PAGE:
The search for just the right AD in the new college landscape |

As we’ve all witnessed over the last couple of decades, the face of college athletics has changed dramatically. As this article details, the role of the athletic director has changed as well. So when it’s time for a school to look for a new athletic director, many are now choosing alternate methods for finding just the right person.

Universities continue to turn to executive search firms to find new athletic directors. Eastman & Beaudine recently placed Michael Kelly as the new athletic director of the University of South Florida (USF). Mark Harlan stepped down from the post this spring.

“Michael Kelly is a proven leader with a wealth of experience across the national collegiate athletic landscape, as well as within Tampa Bay,” said Judy Genshaft, University of South Florida System president. “He has a track record of promoting competitive excellence, building strong community relationships, developing marketing campaigns, reaching fundraising goals and supporting academic achievement.”

“His future-focused vision and high moral character will ensure that our already strong USF Athletics program reaches new heights,” she said. “I look forward to all that USF and the Tampa Bay community will achieve under Michael’s leadership.”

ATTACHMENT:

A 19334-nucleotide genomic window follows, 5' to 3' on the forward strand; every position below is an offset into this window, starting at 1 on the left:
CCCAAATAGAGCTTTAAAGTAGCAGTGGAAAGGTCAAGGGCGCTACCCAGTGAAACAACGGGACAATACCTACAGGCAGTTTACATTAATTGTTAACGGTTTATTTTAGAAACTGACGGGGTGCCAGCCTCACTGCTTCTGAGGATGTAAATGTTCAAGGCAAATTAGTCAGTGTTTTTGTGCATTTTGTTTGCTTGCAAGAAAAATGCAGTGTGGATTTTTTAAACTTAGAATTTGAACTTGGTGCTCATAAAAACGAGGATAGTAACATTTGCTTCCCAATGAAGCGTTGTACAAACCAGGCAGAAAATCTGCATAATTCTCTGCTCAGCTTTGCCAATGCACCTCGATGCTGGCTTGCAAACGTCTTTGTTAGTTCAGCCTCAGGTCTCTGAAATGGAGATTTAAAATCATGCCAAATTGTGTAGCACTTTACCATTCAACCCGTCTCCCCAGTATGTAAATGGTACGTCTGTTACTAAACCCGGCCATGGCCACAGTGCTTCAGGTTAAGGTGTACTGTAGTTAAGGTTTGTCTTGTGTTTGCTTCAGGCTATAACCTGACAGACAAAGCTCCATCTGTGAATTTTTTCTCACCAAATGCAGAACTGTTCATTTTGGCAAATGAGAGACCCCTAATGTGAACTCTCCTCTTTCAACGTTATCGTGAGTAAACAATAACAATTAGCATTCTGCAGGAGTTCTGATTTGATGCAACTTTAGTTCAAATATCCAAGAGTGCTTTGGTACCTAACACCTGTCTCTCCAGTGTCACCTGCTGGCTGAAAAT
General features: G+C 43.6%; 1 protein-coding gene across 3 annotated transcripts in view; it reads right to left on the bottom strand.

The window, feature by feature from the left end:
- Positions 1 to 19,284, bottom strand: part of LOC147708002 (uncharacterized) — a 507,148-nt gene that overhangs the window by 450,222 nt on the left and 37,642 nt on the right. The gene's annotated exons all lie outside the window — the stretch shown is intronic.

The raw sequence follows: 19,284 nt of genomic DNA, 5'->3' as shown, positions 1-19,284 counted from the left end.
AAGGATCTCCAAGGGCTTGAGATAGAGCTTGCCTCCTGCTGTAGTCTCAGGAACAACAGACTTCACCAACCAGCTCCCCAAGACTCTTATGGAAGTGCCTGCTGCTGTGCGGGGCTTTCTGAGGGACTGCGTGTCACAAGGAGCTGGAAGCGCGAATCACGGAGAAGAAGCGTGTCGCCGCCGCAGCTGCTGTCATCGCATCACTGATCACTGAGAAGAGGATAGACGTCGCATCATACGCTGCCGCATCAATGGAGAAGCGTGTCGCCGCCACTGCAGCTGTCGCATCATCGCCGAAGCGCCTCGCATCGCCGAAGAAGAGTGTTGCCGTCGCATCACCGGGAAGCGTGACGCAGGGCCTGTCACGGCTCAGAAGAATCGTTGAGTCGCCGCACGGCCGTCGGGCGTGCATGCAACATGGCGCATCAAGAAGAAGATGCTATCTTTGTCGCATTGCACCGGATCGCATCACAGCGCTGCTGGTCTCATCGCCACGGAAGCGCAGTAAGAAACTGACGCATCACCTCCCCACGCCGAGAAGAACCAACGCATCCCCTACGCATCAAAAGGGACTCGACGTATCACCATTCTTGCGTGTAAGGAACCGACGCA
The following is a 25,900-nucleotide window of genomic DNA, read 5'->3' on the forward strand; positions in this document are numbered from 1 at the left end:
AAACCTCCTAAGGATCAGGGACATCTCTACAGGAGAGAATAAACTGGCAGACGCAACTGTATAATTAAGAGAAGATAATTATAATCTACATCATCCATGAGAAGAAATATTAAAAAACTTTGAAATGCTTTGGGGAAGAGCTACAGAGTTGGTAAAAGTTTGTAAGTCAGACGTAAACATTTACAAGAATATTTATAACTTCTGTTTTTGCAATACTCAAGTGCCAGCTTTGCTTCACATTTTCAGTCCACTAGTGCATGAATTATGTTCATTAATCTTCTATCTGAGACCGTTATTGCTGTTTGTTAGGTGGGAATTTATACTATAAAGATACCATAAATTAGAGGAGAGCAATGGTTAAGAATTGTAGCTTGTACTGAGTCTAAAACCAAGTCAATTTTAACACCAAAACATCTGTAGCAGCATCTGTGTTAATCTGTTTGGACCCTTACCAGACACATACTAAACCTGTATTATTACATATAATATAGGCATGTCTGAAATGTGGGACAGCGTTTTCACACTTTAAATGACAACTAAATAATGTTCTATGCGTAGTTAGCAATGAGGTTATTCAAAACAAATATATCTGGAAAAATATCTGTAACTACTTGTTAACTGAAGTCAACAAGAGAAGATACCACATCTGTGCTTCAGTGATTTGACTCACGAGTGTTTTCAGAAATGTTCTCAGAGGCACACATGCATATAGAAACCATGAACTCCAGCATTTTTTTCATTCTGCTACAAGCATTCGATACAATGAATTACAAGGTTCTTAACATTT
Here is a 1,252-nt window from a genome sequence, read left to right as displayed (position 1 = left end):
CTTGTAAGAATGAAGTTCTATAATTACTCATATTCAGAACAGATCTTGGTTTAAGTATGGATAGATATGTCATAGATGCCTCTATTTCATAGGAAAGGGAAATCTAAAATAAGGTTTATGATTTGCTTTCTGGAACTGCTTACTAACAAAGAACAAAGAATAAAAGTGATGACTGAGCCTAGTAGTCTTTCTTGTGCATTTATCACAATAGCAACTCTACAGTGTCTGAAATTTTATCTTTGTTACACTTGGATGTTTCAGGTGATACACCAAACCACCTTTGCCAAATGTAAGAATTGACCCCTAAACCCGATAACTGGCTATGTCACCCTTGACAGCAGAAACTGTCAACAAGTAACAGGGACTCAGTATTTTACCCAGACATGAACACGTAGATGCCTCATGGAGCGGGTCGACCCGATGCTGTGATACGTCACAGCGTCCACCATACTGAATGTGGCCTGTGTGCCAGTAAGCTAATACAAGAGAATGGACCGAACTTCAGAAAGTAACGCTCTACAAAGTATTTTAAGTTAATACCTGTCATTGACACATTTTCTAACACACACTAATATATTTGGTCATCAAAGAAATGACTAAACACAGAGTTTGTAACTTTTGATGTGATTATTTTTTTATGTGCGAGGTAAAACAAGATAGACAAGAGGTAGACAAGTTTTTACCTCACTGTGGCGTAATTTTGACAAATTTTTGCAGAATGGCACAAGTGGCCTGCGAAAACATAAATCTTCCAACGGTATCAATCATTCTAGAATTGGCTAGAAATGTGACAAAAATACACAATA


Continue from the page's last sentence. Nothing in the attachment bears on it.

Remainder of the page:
Over the last quarter century, the sports sector has grown into a formidable global industry. Historically, professional sports teams operated on a relatively modest level, with league officials, team owners, managers, and coaches surrounding themselves with people they knew and trusted from their own small worlds. College sports teams relied on in-house search committees and word-of-mouth recommendations. Much of that has forever changed.

Athletic directors are playing an increasingly vital role at colleges and universities across the country. With the expansion of athletic departments and, for the larger schools, the infusion of big dollars for sports, more schools have turned to search firms when such positions become open. Too much is at stake, they feel, to go it alone. What’s more, the AD job has come to demand greater business and management skills than the typical academic search.

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